How to Remove Yard Thatch


Lawn thatch, the layer of organic matter between grass blades and the soil surface, may be the result of infrequent, high mowing, poor soil aeration, frequent light watering, excess pesticide, soil compaction or excess nitrogen fertilizer application. When thatch becomes more than 1/2-inch thick, it makes a lawn more vulnerable to drought and disease. Rent a core aerifier to help remove yard thatch about six weeks before the soil freezes in the fall. Not only does aerification stimulate the microbes that can help decompose thatch, it also encourages healthier and deeper root systems and promotes better air and water penetration of the soil.

Step 1

Fertilize the lawn in the fall, following package directions, about one week prior to aerification. This will promote grass growth to help fill in the holes you'll be creating.

Step 2

Push the core aerifier back and forth over the entire surface of the lawn. Go over the lawn a second time in a direction perpendicular to your first pass. Go over the lawn a third time in a diagonal direction.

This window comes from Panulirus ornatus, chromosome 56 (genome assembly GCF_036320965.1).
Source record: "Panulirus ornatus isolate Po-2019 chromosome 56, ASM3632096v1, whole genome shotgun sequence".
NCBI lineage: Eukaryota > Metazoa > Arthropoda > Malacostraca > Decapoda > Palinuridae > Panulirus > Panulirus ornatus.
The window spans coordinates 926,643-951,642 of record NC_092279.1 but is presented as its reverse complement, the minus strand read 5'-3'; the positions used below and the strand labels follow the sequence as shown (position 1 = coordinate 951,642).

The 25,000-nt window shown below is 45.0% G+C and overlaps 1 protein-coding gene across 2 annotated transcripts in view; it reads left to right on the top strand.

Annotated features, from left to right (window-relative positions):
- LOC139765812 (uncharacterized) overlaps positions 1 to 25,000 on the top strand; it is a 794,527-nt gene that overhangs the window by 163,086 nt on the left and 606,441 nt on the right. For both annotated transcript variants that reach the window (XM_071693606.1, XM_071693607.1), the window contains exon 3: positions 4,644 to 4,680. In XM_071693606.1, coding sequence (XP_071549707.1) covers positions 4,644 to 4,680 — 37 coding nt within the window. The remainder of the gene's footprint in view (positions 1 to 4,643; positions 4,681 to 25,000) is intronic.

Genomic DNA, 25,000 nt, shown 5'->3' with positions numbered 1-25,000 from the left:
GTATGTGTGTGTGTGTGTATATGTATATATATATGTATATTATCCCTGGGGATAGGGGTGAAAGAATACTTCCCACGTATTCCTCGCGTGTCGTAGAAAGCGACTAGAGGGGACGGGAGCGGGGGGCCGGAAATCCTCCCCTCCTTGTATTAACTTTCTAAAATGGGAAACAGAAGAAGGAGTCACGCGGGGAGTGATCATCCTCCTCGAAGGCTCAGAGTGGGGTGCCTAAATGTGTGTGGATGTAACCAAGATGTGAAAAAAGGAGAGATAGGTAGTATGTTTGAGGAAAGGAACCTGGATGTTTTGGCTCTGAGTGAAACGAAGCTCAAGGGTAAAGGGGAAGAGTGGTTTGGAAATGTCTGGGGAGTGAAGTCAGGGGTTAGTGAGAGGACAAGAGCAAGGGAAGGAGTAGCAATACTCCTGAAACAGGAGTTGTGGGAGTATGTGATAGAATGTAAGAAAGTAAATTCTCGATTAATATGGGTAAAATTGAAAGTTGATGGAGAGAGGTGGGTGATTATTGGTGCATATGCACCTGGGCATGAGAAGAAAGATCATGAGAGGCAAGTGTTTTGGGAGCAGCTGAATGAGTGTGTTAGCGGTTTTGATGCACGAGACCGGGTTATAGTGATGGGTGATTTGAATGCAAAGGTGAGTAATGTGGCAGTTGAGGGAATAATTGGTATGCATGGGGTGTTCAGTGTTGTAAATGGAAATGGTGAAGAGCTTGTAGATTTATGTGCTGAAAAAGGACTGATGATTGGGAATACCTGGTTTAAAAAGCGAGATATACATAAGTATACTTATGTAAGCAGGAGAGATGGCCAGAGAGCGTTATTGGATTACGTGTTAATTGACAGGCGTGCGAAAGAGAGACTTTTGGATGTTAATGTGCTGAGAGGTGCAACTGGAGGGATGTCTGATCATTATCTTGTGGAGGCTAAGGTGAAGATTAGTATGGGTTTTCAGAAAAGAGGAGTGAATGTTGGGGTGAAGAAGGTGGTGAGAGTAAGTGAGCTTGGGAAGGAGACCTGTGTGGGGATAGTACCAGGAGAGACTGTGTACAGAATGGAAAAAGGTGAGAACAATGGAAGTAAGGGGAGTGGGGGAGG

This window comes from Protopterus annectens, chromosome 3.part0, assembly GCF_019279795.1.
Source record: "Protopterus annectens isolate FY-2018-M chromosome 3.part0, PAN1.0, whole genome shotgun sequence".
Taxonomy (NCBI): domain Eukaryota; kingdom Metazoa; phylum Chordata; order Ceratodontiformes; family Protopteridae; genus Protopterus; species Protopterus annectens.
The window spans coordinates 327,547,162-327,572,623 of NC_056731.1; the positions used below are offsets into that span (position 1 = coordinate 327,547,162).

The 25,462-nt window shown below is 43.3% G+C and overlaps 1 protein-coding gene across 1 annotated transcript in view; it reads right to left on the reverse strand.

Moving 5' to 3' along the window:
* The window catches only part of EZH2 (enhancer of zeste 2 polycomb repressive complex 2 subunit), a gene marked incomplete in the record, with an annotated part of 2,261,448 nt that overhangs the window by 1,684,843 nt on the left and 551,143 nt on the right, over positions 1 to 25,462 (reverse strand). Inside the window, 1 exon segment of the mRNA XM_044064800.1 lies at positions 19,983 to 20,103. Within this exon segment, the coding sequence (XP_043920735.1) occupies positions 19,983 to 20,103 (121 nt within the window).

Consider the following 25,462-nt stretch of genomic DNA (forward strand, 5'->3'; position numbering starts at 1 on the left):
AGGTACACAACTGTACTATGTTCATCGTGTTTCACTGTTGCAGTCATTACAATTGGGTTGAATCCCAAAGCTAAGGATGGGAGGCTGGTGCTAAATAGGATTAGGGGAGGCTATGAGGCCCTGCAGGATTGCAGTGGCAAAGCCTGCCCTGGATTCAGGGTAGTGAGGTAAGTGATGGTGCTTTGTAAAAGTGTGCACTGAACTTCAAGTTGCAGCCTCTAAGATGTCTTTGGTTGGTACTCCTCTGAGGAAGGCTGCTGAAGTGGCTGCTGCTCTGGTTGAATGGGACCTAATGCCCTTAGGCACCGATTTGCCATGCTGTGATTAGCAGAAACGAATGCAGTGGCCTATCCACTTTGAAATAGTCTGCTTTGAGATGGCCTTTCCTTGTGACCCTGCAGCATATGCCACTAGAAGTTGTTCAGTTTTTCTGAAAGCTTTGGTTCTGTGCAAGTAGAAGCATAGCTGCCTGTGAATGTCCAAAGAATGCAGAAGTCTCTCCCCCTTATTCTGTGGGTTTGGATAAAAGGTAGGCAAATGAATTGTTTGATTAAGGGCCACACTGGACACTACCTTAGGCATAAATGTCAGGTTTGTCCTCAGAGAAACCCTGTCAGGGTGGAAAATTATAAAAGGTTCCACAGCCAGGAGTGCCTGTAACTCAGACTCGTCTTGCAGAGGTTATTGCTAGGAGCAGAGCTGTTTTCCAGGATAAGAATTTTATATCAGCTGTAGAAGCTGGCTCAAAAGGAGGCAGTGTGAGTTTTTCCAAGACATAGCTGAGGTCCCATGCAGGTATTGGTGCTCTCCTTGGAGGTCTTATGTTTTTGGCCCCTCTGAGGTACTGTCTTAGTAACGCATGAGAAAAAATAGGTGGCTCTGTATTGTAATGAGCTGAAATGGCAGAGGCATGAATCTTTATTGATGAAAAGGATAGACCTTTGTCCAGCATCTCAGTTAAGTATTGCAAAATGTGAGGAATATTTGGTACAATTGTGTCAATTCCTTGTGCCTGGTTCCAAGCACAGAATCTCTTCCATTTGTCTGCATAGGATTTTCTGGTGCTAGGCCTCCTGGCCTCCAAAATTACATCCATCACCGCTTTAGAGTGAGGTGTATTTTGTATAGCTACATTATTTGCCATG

Step 3

Allow the cores on the surface to dry for a few days, then rake them to break them up and fill in the holes somewhat.

Step 4

Repeat the aerification process the following spring if thatch is thick or soil is rather compacted.

Tips and Warnings

  • The core aerifier is a heavy piece of equipment, making this a physically demanding task.

Things You'll Need

  • Lawn fertilizer
  • Fertilizer spreader
  • Core aerifier
  • Screened compost
  • Rake


  • Kansas State University: Thatch -- A Hidden Lawn Concern
  • University of Minnesota Extension: Thatch Control in Lawns and Turf
  • University of Illinois Extension: Thatch and How to Manage It
Keywords: thatch removal, remove yard thatch, remove lawn thatch

About this Author

Ann Wolters, who has been a freelance writer, consultant, and writing coach for the past year and a half, has had her writing published in "The Saint Paul Almanac," and in magazines such as "Inventing Tomorrow" and "Frontiers." She earned a master’s degree in English as a second language from the University of Minnesota and taught English as a foreign language for nearly seven years.